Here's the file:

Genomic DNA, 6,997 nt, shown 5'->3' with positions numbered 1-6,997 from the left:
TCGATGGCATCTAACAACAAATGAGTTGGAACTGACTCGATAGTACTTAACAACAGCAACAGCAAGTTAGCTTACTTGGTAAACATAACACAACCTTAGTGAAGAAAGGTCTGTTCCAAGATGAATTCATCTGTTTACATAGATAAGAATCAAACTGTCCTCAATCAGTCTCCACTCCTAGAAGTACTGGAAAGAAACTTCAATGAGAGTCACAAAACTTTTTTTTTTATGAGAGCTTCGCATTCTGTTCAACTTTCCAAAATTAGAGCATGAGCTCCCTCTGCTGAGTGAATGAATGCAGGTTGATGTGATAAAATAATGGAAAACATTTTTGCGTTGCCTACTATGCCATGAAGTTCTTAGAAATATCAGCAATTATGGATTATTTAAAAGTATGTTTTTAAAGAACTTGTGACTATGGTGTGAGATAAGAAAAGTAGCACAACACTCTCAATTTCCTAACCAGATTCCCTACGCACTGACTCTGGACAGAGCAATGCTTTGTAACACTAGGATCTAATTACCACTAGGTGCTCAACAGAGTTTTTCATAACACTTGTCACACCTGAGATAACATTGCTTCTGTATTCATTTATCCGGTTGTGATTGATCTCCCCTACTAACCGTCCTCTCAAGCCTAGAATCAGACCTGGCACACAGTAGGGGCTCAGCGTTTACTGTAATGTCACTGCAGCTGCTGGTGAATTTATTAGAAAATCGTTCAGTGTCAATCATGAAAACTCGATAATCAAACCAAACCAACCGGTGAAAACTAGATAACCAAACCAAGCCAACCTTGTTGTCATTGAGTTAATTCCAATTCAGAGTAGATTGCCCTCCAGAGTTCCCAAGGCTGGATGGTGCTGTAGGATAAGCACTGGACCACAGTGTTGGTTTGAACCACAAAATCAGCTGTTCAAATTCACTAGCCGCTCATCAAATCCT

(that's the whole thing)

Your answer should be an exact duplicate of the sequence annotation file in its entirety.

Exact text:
Genomic DNA, 6,997 nt, shown 5'->3' with positions numbered 1-6,997 from the left:
TCGATGGCATCTAACAACAAATGAGTTGGAACTGACTCGATAGTACTTAACAACAGCAACAGCAAGTTAGCTTACTTGGTAAACATAACACAACCTTAGTGAAGAAAGGTCTGTTCCAAGATGAATTCATCTGTTTACATAGATAAGAATCAAACTGTCCTCAATCAGTCTCCACTCCTAGAAGTACTGGAAAGAAACTTCAATGAGAGTCACAAAACTTTTTTTTTTATGAGAGCTTCGCATTCTGTTCAACTTTCCAAAATTAGAGCATGAGCTCCCTCTGCTGAGTGAATGAATGCAGGTTGATGTGATAAAATAATGGAAAACATTTTTGCGTTGCCTACTATGCCATGAAGTTCTTAGAAATATCAGCAATTATGGATTATTTAAAAGTATGTTTTTAAAGAACTTGTGACTATGGTGTGAGATAAGAAAAGTAGCACAACACTCTCAATTTCCTAACCAGATTCCCTACGCACTGACTCTGGACAGAGCAATGCTTTGTAACACTAGGATCTAATTACCACTAGGTGCTCAACAGAGTTTTTCATAACACTTGTCACACCTGAGATAACATTGCTTCTGTATTCATTTATCCGGTTGTGATTGATCTCCCCTACTAACCGTCCTCTCAAGCCTAGAATCAGACCTGGCACACAGTAGGGGCTCAGCGTTTACTGTAATGTCACTGCAGCTGCTGGTGAATTTATTAGAAAATCGTTCAGTGTCAATCATGAAAACTCGATAATCAAACCAAACCAACCGGTGAAAACTAGATAACCAAACCAAGCCAACCTTGTTGTCATTGAGTTAATTCCAATTCAGAGTAGATTGCCCTCCAGAGTTCCCAAGGCTGGATGGTGCTGTAGGATAAGCACTGGACCACAGTGTTGGTTTGAACCACAAAATCAGCTGTTCAAATTCACTAGCCGCTCATCAAATCCT